Girls in the Columbus school district are underrepresented on its sports teams, and the district must do something about the gap between the number of girls in Columbus schools and the number on playing fields, the U.S. Department of Education’s Office for Civil Rights announced this week.
The news came as part of an announcement that the department had reached agreements with Ohio’s largest public school district and three other districts outside the state in response to Title IX complaints filed by the the National Women’s Law Center.
The complaints alleged that the Columbus school district is not providing equal opportunities for high school girls to play sports, as required by Title IX of the Education Amendments of 1972.
Title IX prohibits discrimination on the basis of sex.
The department said that the four districts entered into the agreements voluntarily and that the department had not reached formal conclusions about any lack of compliance with Title IX.
The average difference between the percentage of girls enrolled in Columbus high schools and the percentage of athletes who are girls is 10 percentage points, the women’s law center said in its complaint.
And it maintained the gap is growing:
The average of the participation gaps of the high schools in the District increased from 9.6 percentage points in 2004 to 10.4 percentage points in 2006…
At West High School, for example, the participation gap increased from 11.3 percentage points in 2004 to 15.5 percentage points in 2006.
The total number of girls’ teams at high schools in the District decreased from 124 in 2004 to 89 in 2006.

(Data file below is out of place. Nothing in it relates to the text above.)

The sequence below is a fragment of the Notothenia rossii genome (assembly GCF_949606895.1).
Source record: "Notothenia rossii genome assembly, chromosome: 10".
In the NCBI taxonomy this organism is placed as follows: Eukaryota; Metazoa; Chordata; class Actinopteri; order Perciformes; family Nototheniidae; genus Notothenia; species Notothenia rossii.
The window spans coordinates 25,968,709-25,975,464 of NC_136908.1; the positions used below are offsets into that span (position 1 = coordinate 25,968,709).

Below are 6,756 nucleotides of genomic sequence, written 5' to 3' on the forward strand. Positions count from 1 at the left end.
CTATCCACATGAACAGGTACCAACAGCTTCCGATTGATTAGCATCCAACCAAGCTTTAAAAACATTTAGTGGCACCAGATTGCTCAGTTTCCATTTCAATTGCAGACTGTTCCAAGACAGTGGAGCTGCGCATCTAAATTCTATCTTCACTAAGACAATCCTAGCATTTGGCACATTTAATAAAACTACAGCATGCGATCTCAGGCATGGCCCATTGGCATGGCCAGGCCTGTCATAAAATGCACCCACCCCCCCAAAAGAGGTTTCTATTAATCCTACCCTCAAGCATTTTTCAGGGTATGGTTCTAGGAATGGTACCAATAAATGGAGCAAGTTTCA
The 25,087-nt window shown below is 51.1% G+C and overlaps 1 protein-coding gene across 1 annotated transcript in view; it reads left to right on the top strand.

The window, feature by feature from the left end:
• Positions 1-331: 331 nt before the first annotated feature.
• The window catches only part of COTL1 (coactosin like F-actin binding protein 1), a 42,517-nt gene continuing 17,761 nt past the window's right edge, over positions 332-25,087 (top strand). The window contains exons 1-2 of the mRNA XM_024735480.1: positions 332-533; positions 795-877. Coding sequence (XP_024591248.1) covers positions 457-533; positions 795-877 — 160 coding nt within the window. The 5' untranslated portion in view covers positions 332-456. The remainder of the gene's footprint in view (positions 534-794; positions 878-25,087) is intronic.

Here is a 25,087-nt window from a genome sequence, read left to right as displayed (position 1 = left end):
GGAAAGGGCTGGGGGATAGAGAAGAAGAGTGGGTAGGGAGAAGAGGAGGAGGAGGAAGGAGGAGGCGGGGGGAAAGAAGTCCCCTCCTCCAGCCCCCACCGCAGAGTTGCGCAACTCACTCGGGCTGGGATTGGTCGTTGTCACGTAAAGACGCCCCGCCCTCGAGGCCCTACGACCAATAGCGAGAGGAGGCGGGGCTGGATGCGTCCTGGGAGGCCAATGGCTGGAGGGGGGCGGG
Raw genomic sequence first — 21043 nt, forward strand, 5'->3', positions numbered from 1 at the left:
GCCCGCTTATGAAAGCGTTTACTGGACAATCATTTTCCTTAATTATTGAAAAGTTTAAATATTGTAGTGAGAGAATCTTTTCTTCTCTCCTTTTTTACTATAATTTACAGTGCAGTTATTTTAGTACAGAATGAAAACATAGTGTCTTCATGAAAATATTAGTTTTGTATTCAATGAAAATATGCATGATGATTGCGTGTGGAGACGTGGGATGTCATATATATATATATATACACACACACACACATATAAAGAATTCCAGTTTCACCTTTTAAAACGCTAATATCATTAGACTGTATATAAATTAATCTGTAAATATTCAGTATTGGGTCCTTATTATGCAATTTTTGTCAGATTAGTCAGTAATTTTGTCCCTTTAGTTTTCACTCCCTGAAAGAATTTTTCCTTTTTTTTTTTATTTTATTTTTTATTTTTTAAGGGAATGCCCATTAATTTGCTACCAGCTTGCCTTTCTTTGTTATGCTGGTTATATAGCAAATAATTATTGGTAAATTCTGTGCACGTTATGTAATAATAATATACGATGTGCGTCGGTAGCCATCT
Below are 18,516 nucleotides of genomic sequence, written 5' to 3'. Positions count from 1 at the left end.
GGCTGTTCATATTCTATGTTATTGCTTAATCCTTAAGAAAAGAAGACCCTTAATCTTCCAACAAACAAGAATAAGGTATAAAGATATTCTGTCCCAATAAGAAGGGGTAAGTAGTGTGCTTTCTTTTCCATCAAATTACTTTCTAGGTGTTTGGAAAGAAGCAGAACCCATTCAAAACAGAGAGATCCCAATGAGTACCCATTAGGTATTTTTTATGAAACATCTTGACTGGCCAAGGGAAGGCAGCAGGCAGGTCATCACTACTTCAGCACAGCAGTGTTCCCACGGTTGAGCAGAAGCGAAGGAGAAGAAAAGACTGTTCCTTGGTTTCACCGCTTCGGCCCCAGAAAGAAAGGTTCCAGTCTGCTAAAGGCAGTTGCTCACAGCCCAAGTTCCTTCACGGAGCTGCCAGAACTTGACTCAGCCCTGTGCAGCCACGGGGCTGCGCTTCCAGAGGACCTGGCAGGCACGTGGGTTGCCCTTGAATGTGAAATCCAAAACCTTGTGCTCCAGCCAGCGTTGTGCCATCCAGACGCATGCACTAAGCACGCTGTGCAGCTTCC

Closing that gap would mean another roughly 1,000 girls would be able able to play sports.
The agreements with Columbus and the other school districts send a message to American girls, federal Assistant Secretary for Civil Rights Russlynn Ali said in a written statement:
“The agreements reached in these four cases are representative of the important Title IX work that OCR continues to do, and should provide assurance to the thousands of girls in these school districts and across the nation that fundamental fairness on the playing field and in all areas of education is within their reach.”
So what happens now? First, a survey and improved efforts to make sure students know what sports are offered, the Columbus Dispatch reported:
Under the agreement, the district will survey all female students by Sept. 10 to see what sports they’d like to play, something the district has never done at its high schools. It also will work harder to tell students what sports are offered and establish a formal way for girls and parents to request new sports.
And then, maybe, more sports for girls:
If the district finds that there are sports that girls want to play but it doesn’t offer, high-school teams could be added as soon as the second semester of the coming school year.